It’s a rare blessing to have a job I absolutely love, but it’s not all roses. Although some of it is, literally, roses. All too often it is my dubious honor to bring to public awareness a new invasive pest or disease, and history has not always been kind to the bearers of bad news.
There is an old saying that knowledge is power, but there is another one that ignorance is bliss, and some days I’d be happy to trade some alleged power for a little bliss.
The 5th annual New York State Invasive Species Awareness Week began on Sunday. In New York it’s easy to be aware of invasive species since we have so many of them. Thanks to our early success creating a world-class sea port, and excellence in canal-building, NY has more invasive forest pests than any other state, and ranks in the top three for aquatic invasives. I guess the folks who set out to make NY the Empire State should have thought twice about trying to rank first in everything.
However, we are doing a lot right. New York State has funded six region-wide Partnerships for Regional Invasive Species Management (PRISMs), which pull together private and public groups to cooperate in the prevention and control of invasives. The Adirondack Park falls within the Adirondack Park Invasive Plant Program (APIPP) PRISM. Jefferson County, and the parts of St. Lawrence, Lewis and Oneida Counties, outside the Adirondack Park boundary (along with all of Oswego County), fall within the St. Lawrence-Eastern Lake Ontario (SLELO) PRISM, a well-organized and active partnership.
Some of the highlights of invasive lowlife include the new (2014) spotted lanternfly, which made its way to the US on a pallet of stones shipped from China to Pennsylvania. That’s right. Either Amazon Prime is out of control, or someone in PA was unaware that we had loads of rocks up here we could have sent them for way cheaper.
Although with its wings outstretched, the colorful lanternfly looks like a moth, it is neither moth nor fly, but rather a planthopper. These things work far too hard at sucking the sap out of trees, because they drain trees dry, often killing them. It prefers the Ailanthus tree, also from China, but these do not (yet) grow in northern NYS. However, they’ll settle for sugar maple, so we need to keep an eye out for lanternflies.
Anyone who remembers the Great Lakes before about 1985 knows what a dramatic change the tiny but prolific zebra mussel wrought. No more catching loads of perch and bass in a favorite weed bed. But on the other hand you can see like, fifty feet down. And more recently, the round goby and spiny water flea have taken some of the fun out of angling.
By now, most area residents know that in 2017, the emerald ash borer (EAB) was found in northwest Franklin County, and in several locations across St. Lawrence County. For such a destructive pest, the EAB is tiny — two of them fit end-to-end across a nickel with room to spare. It would be easy to overlook if not for its bright, metallic, emerald-green color with copper highlights.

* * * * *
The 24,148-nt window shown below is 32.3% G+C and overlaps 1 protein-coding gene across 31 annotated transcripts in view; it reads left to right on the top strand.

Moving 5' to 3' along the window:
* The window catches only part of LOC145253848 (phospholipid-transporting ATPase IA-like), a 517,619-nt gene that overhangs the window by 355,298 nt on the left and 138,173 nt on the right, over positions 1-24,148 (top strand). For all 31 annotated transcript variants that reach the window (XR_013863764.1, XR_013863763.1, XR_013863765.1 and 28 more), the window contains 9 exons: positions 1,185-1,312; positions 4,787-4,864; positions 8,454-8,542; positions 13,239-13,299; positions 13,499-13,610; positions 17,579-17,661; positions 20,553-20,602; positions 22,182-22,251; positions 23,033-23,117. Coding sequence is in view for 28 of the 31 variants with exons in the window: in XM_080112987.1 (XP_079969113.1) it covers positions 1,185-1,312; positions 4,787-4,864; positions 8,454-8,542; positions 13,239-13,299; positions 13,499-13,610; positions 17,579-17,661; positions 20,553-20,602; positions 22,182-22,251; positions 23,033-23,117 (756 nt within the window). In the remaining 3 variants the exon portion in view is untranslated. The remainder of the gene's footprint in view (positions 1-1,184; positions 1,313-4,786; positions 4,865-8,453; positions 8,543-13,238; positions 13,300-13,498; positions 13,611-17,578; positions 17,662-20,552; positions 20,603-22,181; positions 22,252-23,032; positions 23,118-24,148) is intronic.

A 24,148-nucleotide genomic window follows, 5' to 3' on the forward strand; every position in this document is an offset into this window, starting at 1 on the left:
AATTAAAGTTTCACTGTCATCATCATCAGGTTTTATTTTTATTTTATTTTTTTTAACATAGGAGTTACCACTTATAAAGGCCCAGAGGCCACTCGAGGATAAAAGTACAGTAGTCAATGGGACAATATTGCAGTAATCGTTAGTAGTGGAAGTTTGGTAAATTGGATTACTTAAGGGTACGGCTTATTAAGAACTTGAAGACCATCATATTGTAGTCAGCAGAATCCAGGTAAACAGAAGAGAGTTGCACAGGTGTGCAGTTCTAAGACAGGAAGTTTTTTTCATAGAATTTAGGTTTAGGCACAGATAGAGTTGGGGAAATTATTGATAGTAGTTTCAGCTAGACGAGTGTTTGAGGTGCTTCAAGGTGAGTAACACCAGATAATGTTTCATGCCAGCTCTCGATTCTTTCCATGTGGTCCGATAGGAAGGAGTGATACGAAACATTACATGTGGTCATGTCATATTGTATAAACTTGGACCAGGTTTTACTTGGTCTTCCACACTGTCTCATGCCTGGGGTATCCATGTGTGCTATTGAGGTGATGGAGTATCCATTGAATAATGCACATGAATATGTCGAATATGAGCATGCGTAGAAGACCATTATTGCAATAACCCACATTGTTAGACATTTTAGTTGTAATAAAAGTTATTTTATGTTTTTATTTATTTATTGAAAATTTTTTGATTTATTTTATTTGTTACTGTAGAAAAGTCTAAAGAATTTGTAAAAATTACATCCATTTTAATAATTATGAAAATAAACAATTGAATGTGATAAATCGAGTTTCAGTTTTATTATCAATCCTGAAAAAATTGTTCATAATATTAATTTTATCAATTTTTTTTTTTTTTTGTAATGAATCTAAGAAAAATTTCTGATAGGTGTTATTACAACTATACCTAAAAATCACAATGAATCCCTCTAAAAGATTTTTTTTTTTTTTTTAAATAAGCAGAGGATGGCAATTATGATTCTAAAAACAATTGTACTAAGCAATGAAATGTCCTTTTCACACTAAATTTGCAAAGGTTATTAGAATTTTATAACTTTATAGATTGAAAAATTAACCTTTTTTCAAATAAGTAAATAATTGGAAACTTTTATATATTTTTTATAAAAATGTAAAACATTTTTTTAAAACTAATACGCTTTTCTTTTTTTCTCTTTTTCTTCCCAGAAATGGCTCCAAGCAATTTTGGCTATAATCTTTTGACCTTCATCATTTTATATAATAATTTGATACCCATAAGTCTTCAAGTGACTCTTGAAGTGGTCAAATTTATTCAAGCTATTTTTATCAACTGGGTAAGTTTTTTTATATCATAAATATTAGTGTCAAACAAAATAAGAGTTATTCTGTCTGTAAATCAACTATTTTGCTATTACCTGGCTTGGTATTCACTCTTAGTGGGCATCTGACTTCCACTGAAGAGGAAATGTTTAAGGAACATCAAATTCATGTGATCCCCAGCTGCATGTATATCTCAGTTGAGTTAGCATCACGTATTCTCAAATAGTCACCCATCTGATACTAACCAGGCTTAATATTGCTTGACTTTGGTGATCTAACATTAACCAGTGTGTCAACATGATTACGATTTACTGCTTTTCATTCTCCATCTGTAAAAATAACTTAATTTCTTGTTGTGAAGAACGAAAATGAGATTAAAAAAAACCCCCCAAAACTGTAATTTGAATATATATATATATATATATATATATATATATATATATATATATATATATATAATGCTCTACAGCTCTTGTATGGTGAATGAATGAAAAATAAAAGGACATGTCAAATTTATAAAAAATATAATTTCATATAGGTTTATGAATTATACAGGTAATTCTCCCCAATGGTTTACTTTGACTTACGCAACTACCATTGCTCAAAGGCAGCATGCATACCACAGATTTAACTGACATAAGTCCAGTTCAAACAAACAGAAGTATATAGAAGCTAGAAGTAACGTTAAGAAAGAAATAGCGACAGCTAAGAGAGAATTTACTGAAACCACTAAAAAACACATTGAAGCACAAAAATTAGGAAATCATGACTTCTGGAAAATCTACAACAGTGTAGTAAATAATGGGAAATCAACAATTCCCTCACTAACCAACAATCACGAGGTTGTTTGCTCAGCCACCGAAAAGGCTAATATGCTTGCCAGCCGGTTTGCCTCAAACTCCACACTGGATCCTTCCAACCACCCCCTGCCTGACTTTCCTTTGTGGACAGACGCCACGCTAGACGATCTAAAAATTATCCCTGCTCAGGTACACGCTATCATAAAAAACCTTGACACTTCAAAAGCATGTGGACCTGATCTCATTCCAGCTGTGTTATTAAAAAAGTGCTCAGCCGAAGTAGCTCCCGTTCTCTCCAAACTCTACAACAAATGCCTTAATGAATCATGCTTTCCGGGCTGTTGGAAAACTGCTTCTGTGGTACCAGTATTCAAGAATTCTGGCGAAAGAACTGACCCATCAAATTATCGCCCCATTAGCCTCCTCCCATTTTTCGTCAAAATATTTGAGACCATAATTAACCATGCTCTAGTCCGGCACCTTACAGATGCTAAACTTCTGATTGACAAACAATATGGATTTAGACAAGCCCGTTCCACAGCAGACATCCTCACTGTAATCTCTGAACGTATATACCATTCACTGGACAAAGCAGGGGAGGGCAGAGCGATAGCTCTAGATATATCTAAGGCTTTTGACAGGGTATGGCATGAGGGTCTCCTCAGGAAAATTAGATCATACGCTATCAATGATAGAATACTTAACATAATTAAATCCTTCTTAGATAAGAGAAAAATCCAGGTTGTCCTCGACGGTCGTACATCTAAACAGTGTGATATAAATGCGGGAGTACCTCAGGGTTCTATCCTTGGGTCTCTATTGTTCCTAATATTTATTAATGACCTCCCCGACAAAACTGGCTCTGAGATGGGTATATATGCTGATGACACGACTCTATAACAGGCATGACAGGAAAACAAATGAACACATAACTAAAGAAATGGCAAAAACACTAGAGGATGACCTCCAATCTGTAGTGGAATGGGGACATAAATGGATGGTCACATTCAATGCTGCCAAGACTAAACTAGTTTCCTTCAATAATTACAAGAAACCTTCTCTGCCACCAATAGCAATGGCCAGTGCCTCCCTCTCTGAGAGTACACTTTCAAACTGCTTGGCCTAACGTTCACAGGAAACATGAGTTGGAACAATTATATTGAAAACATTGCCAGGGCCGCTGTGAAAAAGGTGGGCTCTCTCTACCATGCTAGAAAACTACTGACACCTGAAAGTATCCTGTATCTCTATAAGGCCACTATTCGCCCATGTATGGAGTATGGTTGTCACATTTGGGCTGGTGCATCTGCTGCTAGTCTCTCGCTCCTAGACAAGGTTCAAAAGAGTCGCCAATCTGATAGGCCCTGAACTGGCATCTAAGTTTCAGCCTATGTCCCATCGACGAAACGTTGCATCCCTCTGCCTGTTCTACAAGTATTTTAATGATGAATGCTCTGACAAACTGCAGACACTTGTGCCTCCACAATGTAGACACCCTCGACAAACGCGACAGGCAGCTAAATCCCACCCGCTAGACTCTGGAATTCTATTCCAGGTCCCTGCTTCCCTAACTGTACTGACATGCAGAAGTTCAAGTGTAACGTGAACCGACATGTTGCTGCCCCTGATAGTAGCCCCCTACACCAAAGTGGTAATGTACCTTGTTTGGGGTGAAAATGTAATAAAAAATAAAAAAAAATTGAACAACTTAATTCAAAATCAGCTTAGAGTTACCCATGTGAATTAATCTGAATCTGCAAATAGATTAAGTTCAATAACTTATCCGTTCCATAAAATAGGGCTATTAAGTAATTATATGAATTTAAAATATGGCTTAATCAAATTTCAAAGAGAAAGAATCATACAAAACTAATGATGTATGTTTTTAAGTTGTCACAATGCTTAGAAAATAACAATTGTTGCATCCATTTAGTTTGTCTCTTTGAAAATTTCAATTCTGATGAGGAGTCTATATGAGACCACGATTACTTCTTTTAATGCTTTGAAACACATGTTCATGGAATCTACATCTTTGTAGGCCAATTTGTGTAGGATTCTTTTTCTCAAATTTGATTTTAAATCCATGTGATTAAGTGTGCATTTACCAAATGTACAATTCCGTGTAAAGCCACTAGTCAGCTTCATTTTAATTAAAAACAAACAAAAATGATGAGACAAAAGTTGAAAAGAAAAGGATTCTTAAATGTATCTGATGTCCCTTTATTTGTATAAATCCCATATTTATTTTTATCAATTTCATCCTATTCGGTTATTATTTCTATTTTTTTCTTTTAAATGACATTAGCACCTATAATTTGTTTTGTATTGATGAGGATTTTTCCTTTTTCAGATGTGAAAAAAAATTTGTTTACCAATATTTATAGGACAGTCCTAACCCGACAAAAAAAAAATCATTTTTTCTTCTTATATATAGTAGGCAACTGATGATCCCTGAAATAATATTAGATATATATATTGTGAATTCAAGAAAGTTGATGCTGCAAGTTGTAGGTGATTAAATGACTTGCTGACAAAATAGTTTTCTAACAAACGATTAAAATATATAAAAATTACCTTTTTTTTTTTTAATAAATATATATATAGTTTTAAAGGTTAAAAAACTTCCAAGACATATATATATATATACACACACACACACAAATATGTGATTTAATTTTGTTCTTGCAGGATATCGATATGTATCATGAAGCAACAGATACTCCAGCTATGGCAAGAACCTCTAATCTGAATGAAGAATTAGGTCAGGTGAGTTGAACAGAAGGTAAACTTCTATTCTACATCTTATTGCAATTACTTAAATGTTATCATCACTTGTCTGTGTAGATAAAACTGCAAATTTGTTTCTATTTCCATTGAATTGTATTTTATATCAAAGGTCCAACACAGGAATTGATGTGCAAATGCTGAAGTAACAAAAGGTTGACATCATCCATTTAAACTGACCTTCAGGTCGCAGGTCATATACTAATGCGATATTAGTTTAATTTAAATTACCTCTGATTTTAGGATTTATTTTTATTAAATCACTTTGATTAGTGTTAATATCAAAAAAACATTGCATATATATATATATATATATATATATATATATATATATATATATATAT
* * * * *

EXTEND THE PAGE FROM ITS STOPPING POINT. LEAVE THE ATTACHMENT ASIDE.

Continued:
The adult beetles themselves do little harm, but the juveniles are guilty of real delinquency. Immature EAB (larvae) feed on cambium tissue of ash trees, girdling and thus killing them. Aside from ash protected with insecticides (at some expense) through the estimated 15-year duration of EAB infestation, all ash trees in NY State will die.
During Invasive Species Awareness Week, people can take advantage of several events where kids and adults alike can learn more about the species affecting out region, and what we can do in response.
Nature Up North, a local citizen-science project affiliated with St. Lawrence University, will be at the Canton Farmers’ Market on Friday, July 13 from 10 am to 1 pm, and again at the Potsdam Farmers’ Market on Saturday, July 14 during the same time slot. There will be literature available, as well as people to answer your questions, and even a giant talking bug. And on Thursday July 12 at Jacques Cartier State Park, Nature Up North and others will present an invasive species program at the beach pavilion from 7 to 8 pm.
Other Invasive Species Awareness Week events are listed on the website of SLELO PRISM, as well as the New York State Department of Environmental Conservation site. Find an event near you — the news may not be blissful, but taking action is better than sticking your head in the sand. And much less itchy.
Spotted lanternfly and emerald ash borer photos courtesy DEC.
There is a lot of sensory overload with regard to environmental bad news these days. Invasive species, forest destruction around the world, ocean life dying from over-fishing and plastic dumping, air pollution, climate change, rising oceans, extinctions at an alarming rate, etc., etc.. But it is hard to get your head around any of these with a 24 hour news cycle bent on only covering chaos in our government. This is what happens when we place more emphasis on tribalism and differences and less on common sense, truth, and survivability.
We should certainly act responsibly and try to minimize the spread of new species but with international commerce only growing I’m afraid any victories are temporary. If life has a chance it will find a way to survive no matter where its origins. Unfortunately mankind’s activities are decreasing diversity and that is a shame, but adaptation and evolution continue on regardless. When folks in my outdoor groups get a little too much of the religious fervor for combatting invasives, I mention killing all those damn robins first. That settles them down.